Create a free Feed Strategy account to continue reading

Importance of electrolyte balance for heat-stressed broilers

Some experts believe increased “ash,” or mineral intake, forces birds to consume more water, therefore better hydrating the bird.

Heat Stressed Broiler1
Polawat Klinkulabhirun I

In my second blog for July, I continue with the theme of feeding heat-stressed broilers. This week, I would like to emphasize the importance of electrolyte balance or, rather, the increase of the electrolyte equilibrium to a more positive figure during months of severe heat stress.

Although recommendations about this practice abound, research is scant. Nevertheless, it is generally accepted that adding more positively charged ions (cations) in the form of salts is the way to go when one needs to increase the dietary electrolyte balance (dEB). In general, and again, based mostly on practical experience, a figure of 150-200 mEq/kg is considered sufficient for broilers. During heat stress periods, this figure is usually increased to 250 mEq/kg. Here, an interesting piece of research showed that only diets low in fermentable carbohydrates benefit from an increased dEB. Thus, my recommendation for low-fiber diets during heat stress should precede this one about increased dEB.

There are several theories that try to explain why an increased dEB is beneficial during heat stress - after all, broilers do not sweat to require ample replenishment of their blood electrolytes. One theory, however, focuses on the excessive panting (instead of sweating), which causes an imbalance of carbonate in blood, and that is why the most commonly used salt is that sodium bicarbonate. However, adding other salts, even sodium chloride (the common table salt), has been shown to help heat-stressed birds. Some experts believe the increased “ash,” or mineral intake, forces birds to consume more water to excrete them, and this helps the bird hydrate better.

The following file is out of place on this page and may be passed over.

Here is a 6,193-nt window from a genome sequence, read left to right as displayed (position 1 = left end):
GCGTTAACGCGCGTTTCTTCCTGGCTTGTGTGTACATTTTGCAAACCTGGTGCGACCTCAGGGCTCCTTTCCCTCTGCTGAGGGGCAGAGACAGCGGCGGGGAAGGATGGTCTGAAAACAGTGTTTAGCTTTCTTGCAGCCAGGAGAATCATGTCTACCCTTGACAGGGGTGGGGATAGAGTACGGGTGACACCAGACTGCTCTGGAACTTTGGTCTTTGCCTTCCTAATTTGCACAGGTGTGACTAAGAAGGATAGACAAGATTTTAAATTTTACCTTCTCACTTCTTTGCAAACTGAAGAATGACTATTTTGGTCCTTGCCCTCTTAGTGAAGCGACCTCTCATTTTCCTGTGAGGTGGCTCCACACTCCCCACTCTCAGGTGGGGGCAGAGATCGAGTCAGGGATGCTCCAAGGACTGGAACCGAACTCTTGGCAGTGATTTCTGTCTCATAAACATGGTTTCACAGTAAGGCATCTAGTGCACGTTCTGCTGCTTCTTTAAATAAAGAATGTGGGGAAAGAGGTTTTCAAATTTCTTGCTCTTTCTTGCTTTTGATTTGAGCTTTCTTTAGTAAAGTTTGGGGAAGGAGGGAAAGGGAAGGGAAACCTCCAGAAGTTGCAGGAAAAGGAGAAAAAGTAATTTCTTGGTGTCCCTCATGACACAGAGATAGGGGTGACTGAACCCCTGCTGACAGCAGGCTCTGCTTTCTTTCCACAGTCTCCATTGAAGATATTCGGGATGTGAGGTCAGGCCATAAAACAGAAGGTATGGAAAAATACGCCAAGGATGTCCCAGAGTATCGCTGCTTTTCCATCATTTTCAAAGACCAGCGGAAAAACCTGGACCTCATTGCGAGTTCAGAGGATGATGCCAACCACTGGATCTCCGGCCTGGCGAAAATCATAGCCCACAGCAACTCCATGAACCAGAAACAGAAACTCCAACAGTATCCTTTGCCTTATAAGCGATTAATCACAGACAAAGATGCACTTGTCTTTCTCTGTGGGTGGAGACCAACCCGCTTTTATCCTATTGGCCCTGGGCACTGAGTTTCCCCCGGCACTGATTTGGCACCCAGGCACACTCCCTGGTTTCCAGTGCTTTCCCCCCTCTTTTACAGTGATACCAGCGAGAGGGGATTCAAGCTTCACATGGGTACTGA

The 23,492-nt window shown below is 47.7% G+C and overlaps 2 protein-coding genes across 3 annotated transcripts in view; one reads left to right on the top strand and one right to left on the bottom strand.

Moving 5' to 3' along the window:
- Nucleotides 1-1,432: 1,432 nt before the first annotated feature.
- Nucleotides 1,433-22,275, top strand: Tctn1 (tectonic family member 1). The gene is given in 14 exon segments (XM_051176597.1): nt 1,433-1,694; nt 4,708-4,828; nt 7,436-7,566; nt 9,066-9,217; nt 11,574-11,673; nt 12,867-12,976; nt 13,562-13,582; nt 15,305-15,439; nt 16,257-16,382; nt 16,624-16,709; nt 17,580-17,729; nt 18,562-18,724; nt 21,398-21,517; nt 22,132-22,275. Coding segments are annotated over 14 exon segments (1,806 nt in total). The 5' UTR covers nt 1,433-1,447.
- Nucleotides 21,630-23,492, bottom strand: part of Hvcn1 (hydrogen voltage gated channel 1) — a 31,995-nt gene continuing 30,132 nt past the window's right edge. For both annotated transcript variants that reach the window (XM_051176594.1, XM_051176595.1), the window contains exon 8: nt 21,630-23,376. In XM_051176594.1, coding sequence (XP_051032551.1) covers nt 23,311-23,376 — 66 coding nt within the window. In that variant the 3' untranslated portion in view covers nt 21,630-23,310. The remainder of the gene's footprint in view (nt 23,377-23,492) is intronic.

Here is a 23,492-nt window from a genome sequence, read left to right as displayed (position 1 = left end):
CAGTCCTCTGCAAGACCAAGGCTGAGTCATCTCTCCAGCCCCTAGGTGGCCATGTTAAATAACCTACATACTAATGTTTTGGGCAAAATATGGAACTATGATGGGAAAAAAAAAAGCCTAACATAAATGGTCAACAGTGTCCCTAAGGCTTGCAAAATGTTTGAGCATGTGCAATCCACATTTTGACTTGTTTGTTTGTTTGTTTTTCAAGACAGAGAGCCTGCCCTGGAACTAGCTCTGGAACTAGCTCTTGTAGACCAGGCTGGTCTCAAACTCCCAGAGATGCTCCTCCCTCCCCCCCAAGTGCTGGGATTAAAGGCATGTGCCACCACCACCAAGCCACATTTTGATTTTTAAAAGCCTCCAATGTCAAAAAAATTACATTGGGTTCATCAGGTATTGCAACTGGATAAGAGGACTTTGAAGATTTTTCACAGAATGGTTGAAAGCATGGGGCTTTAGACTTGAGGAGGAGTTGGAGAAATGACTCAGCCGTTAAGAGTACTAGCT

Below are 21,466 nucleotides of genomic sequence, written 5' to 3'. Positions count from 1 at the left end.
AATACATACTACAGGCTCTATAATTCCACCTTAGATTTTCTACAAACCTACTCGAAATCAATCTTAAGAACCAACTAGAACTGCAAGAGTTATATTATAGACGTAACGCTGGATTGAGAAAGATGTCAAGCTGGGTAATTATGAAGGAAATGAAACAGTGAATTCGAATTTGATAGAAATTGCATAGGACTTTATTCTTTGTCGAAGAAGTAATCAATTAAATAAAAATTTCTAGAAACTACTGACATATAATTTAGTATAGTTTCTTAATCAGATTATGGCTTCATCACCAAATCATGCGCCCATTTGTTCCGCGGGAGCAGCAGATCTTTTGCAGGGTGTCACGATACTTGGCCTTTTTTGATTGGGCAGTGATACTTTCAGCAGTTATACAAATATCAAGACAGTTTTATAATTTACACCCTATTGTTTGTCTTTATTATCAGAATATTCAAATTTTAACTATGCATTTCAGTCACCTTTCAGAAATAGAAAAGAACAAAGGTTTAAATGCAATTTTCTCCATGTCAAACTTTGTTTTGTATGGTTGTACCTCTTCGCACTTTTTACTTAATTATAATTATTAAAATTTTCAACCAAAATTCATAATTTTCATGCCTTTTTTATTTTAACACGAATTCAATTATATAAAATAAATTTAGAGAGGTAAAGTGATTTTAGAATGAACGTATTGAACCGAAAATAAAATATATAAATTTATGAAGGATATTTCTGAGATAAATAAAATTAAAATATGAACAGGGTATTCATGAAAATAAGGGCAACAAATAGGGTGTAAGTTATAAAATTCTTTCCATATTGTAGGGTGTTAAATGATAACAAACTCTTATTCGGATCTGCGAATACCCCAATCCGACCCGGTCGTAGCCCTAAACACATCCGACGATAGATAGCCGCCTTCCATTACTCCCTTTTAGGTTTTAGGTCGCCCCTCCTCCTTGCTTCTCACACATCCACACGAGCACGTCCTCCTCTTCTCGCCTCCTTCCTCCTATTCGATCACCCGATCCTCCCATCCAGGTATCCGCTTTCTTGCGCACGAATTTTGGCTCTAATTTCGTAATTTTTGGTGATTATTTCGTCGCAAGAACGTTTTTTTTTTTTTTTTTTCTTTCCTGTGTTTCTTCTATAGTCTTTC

We all know hydration is key during heat stress. But, for that, there is more to be said in the next blog.

For now, let me close with the well-known, albeit simple, equation for dietary electrolyte balance, which takes into account a few of the key elements: sodium, potassium and chlorine.

dEB (mEq/kg) = 1,000 x [Na(g/kg)/23 + K(g/kg)/39 – Cl(g/kg)/35.5]

Page 1 of 37
Next Page